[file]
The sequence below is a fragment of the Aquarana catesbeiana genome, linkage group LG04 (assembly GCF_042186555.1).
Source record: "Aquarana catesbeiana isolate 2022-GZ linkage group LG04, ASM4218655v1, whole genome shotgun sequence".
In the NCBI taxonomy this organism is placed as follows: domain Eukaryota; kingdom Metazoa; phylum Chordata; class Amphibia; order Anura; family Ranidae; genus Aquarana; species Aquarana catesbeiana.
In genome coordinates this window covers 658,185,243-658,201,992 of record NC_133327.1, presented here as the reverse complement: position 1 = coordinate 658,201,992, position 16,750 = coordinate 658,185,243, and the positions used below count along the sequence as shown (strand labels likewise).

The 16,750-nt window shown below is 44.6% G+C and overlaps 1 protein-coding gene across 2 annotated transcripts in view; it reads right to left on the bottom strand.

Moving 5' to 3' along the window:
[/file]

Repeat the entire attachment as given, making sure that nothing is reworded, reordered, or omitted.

The sequence below is a fragment of the Aquarana catesbeiana genome, linkage group LG04 (assembly GCF_042186555.1).
Source record: "Aquarana catesbeiana isolate 2022-GZ linkage group LG04, ASM4218655v1, whole genome shotgun sequence".
In the NCBI taxonomy this organism is placed as follows: domain Eukaryota; kingdom Metazoa; phylum Chordata; class Amphibia; order Anura; family Ranidae; genus Aquarana; species Aquarana catesbeiana.
In genome coordinates this window covers 658,185,243-658,201,992 of record NC_133327.1, presented here as the reverse complement: position 1 = coordinate 658,201,992, position 16,750 = coordinate 658,185,243, and the positions used below count along the sequence as shown (strand labels likewise).

The 16,750-nt window shown below is 44.6% G+C and overlaps 1 protein-coding gene across 2 annotated transcripts in view; it reads right to left on the bottom strand.

Moving 5' to 3' along the window: